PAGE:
Learning How the Internet Works Part Two— A Personal Journey

Hey ya’ll, I’m back! Here I am, continuing my journey through the basics of how the internet works. A quick recap so we can pick up where we left off:

  • What is the Internet? A way for us humans to send information.
  • The internet has a physical side! There are enormous amounts of cables that transport our data.
  • Circuit Switching + Packet-switching are different ways our data is moved from one machine to the next.
  • Our data knows where to go because it has an IP address.
  • The Client-Server Model is the process of a client requesting information from a Server and the Server receiving and responding to that request.
A room full of servers
Photo by İsmail Enes Ayhan on Unsplash

Alright, let’s get back on track. We type a URL in our browser(client) and then it checks a cache to find the appropriate DNS record that matches said URL. So what is this cache?

A cache is a storage location! It’s used to hold temporary data so that everything runs faster. Typically, when you visit a website for the first time, your browser will store a copy of it on your own machine via a browser cache! That way, next time you visit the page, your browser(whether that be Chrome or Safari) doesn’t need to pull all the information again because it already has it on hand. Think of it as your browser’s memory of sorts. So when we make that initial request, you browser actually searches a few different caches:

  1. Your browser will check its own cache (duh)! As we previously mentioned, your browser keeps a repo of DNS records of sites you’ve previously visited.
  2. Next, it will search your computers own cache.
  3. If it can’t find the correct DNS record there, it will then check your router.
  4. Finally, if all else fails, it will reach out to your Internet Service Provider’s cache(ISP). If the DNS record is not in their cache, they will perform their own search to find the appropriate IP address.¹

Lots of steps! Lots of your information floating out in the world…perhaps thats a topic for a different blog! After it receives the appropriate record to retrieve the right IP address, it’s time to establish the TCP connection (Transmission Control Protocol) with the server!


TCP + IP are besties

Before we dive into the next section, I wanna bring our attention to the “IP” of “IP Address.” So as discussed in Part One, IP stands for Internet Protocol. Why does the internet have a protocol? Well, because it provides a set of standards that governs the way certain actions are performed and how data is formatted in order for devices to communicate with one another. You will often see TCP + IP together because they are part of a protocol suite — A protocol suite is a collection of protocols that are designed to work together. For the Internet Protocol suite, TCP/IP are the most commonly used protocols. Where the IP is used to address and send the data packets to the correct recipient, the TCP’s job is to establish a connection between the two devices and maintain it while the data is transmitted.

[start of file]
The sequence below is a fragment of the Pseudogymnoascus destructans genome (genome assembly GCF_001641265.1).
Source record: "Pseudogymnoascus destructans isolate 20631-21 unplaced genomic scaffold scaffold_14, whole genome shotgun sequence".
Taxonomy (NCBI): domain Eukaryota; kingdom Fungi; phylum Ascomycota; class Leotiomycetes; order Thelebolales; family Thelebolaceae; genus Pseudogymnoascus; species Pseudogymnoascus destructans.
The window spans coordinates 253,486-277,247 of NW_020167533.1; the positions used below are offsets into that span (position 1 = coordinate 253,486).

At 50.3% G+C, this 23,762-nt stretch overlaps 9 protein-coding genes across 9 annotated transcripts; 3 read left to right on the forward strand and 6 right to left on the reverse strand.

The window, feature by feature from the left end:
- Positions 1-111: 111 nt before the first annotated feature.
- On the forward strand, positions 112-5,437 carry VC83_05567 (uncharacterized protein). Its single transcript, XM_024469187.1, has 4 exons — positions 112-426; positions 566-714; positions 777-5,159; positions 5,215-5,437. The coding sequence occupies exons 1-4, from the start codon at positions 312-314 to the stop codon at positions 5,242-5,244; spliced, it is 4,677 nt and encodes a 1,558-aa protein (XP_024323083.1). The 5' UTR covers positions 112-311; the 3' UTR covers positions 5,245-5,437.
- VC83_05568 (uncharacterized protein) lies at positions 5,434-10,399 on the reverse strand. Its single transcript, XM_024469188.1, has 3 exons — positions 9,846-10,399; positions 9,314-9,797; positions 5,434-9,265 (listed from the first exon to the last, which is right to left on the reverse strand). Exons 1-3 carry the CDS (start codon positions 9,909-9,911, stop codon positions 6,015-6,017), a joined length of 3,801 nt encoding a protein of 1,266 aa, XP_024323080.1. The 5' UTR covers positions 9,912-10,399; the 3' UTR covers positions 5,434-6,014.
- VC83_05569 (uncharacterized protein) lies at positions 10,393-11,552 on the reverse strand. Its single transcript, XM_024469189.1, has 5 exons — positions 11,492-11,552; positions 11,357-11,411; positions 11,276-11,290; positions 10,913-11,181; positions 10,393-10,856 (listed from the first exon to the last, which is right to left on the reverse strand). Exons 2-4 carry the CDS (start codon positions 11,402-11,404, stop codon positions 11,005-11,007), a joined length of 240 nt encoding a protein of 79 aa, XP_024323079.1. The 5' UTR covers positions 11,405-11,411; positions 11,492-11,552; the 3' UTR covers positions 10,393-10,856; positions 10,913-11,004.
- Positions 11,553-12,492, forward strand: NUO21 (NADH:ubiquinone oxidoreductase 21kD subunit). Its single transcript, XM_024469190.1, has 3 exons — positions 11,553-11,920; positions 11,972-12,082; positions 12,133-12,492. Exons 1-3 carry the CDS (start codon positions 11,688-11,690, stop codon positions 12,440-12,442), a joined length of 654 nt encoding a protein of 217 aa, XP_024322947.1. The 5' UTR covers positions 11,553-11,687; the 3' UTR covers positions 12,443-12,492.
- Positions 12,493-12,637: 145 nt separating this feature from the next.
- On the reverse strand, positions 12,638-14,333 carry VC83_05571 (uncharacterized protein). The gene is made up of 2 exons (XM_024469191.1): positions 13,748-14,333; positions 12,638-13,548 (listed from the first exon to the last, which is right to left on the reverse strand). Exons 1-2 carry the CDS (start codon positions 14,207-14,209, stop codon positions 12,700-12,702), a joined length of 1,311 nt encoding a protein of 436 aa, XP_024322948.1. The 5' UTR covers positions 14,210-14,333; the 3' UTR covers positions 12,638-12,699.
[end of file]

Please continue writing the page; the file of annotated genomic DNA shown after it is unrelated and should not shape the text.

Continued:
How exactly is the TCP connection established? To begin, the client sends a SYN packet (short for synchronize) to the server, asking for a connection to be established. The server then agrees by sending back a SYN-ACK packet (ack standing for acknowledgement). Last but not least, the client sends its own ACK back to the server letting it know it received its acknowledgement. At this point, the client can begin transferring data.²

Great summary of a TCP connection

Protocols after protocols after protocols….

Alright, we got the IP address of Amazon.com, we made connection and now we need to get the data so we can actually see the website. In order to get that data, the client (our side) needs to send a HTTP GET request over to the server. What does HTTP stand for? Another protocol?! Oy vey!

It stands for Hypertext Transfer Protocol. It’s used to structure the way requests and responses are transmitted on the internet. We can actually take a look at one of these requests in our Network tab from the browser console! While browsing the big list of HTTP requests sent out when I visited Amazon, I was curious why so many? I thought it was a simple GET request (like the ones I use when working on my own projects?)

After some research, I found out thats because our websites now are far more than just HTML; they are filled with images, Javascript, styling sheets, etc. In addition to the complexity of modern sites, many elements of a webpage don’t reside on the same server! Many companies choose to use the CDN (Content Delivery Network) libraries, which are used to mitigate the task of transferring data to different groups of servers in order for the internet to continue to run optimally. CDNs also hold their own caches! The other benefit of using CDNs is to help prevent DDOS attacks! I don’t want to rabbit hole further than I have, but DDOS is ‘a distributed denial-of-service’ attack, aimed at disrupting the normal traffic of a targeted server, service or network by overwhelming it or its surrounding infrastructure with a flood of Internet traffic.³